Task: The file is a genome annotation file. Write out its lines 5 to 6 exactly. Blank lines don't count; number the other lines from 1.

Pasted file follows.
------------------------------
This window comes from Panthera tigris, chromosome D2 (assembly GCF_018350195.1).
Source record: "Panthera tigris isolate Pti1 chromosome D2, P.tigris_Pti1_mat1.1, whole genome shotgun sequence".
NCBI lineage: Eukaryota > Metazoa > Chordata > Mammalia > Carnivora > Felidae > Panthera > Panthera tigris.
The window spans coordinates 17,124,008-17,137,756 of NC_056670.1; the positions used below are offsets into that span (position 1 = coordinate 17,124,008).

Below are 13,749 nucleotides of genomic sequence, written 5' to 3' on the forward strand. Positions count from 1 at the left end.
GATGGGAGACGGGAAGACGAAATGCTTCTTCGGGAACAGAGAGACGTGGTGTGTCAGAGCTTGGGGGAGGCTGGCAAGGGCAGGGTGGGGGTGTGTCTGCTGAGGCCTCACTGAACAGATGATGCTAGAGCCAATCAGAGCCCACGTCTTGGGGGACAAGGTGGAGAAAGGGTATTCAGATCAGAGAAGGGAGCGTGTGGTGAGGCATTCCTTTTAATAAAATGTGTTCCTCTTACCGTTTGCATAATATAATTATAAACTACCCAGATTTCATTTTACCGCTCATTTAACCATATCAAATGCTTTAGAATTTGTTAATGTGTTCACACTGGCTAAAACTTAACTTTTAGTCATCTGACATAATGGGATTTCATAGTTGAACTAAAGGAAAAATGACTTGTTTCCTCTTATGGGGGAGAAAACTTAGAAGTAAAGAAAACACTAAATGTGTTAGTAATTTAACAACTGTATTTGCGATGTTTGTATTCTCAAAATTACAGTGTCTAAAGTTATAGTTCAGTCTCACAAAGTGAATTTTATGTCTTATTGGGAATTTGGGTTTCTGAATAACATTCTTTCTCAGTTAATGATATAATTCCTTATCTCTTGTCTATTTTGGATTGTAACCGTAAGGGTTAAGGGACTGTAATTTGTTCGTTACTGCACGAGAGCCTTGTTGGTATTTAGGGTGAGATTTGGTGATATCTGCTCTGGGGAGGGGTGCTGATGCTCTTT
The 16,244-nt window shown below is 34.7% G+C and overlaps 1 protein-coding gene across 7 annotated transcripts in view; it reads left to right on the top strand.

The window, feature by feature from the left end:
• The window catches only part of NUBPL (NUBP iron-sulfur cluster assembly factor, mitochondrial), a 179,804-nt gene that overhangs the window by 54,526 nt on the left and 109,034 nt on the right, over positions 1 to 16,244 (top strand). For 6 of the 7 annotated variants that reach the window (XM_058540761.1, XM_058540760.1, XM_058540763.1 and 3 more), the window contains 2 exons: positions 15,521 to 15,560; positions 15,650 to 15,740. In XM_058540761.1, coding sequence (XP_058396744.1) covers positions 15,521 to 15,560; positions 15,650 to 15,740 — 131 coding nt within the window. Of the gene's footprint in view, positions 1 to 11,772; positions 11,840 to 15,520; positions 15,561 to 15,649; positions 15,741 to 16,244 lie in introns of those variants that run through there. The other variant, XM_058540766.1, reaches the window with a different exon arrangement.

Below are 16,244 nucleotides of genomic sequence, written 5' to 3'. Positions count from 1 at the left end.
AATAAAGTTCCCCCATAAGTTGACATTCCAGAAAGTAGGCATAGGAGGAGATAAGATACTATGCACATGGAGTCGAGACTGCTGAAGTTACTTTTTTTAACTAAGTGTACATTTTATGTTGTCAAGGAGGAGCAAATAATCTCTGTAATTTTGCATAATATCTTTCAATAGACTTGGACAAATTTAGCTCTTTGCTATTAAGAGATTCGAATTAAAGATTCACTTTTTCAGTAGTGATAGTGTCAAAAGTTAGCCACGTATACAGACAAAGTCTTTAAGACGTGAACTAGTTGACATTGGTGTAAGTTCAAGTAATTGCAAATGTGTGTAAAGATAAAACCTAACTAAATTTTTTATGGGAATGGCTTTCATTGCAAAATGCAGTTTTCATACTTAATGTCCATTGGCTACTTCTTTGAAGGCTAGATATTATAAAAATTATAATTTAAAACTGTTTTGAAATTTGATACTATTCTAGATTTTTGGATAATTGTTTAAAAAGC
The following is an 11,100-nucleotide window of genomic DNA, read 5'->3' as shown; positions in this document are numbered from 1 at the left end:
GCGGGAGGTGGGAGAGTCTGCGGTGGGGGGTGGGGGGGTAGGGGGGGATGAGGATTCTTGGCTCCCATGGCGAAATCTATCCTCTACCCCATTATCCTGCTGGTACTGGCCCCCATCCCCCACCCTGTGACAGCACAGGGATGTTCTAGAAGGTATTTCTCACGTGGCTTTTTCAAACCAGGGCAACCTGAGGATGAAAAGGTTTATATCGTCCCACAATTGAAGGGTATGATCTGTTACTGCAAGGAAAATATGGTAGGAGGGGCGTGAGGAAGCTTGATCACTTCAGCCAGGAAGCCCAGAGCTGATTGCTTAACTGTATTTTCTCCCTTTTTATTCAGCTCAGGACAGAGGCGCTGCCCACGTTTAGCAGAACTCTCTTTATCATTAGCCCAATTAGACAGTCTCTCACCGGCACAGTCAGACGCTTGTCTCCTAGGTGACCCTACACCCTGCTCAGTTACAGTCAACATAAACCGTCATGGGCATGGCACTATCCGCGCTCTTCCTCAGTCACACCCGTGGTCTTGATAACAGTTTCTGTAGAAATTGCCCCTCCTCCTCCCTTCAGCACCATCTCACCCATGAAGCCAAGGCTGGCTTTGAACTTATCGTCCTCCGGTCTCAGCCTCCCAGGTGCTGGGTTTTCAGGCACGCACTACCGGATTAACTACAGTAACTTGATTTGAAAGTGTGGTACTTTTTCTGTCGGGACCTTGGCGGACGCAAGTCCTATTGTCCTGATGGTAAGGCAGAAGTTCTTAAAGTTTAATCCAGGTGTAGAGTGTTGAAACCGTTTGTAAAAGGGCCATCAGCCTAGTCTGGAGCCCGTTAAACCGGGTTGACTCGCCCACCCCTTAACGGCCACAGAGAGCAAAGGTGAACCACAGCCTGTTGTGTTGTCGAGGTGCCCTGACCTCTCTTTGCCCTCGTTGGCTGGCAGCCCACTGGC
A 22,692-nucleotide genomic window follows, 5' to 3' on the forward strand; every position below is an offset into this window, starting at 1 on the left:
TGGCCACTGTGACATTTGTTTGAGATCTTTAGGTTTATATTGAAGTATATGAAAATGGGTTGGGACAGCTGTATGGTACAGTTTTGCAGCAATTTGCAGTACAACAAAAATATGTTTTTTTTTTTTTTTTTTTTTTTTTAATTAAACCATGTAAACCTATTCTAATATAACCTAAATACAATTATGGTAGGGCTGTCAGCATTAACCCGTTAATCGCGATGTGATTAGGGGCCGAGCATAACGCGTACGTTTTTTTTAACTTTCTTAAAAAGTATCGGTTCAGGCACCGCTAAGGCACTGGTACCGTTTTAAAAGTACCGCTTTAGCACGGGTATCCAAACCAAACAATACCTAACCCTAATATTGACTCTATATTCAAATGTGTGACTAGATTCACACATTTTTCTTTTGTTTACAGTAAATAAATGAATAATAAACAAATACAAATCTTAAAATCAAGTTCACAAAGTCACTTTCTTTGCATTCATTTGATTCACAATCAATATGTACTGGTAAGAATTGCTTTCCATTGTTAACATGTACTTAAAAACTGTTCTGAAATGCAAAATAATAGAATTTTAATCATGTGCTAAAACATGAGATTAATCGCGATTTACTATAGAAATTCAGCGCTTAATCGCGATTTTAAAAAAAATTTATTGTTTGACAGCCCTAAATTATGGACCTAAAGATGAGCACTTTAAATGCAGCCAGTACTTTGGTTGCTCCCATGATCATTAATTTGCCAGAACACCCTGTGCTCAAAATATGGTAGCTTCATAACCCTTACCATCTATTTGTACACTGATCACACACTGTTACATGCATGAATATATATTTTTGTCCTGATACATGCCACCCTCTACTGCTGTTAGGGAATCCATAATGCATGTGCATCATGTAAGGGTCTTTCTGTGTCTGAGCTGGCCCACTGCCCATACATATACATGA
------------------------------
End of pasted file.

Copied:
Below are 13,749 nucleotides of genomic sequence, written 5' to 3' on the forward strand. Positions count from 1 at the left end.
GATGGGAGACGGGAAGACGAAATGCTTCTTCGGGAACAGAGAGACGTGGTGTGTCAGAGCTTGGGGGAGGCTGGCAAGGGCAGGGTGGGGGTGTGTCTGCTGAGGCCTCACTGAACAGATGATGCTAGAGCCAATCAGAGCCCACGTCTTGGGGGACAAGGTGGAGAAAGGGTATTCAGATCAGAGAAGGGAGCGTGTGGTGAGGCATTCCTTTTAATAAAATGTGTTCCTCTTACCGTTTGCATAATATAATTATAAACTACCCAGATTTCATTTTACCGCTCATTTAACCATATCAAATGCTTTAGAATTTGTTAATGTGTTCACACTGGCTAAAACTTAACTTTTAGTCATCTGACATAATGGGATTTCATAGTTGAACTAAAGGAAAAATGACTTGTTTCCTCTTATGGGGGAGAAAACTTAGAAGTAAAGAAAACACTAAATGTGTTAGTAATTTAACAACTGTATTTGCGATGTTTGTATTCTCAAAATTACAGTGTCTAAAGTTATAGTTCAGTCTCACAAAGTGAATTTTATGTCTTATTGGGAATTTGGGTTTCTGAATAACATTCTTTCTCAGTTAATGATATAATTCCTTATCTCTTGTCTATTTTGGATTGTAACCGTAAGGGTTAAGGGACTGTAATTTGTTCGTTACTGCACGAGAGCCTTGTTGGTATTTAGGGTGAGATTTGGTGATATCTGCTCTGGGGAGGGGTGCTGATGCTCTTT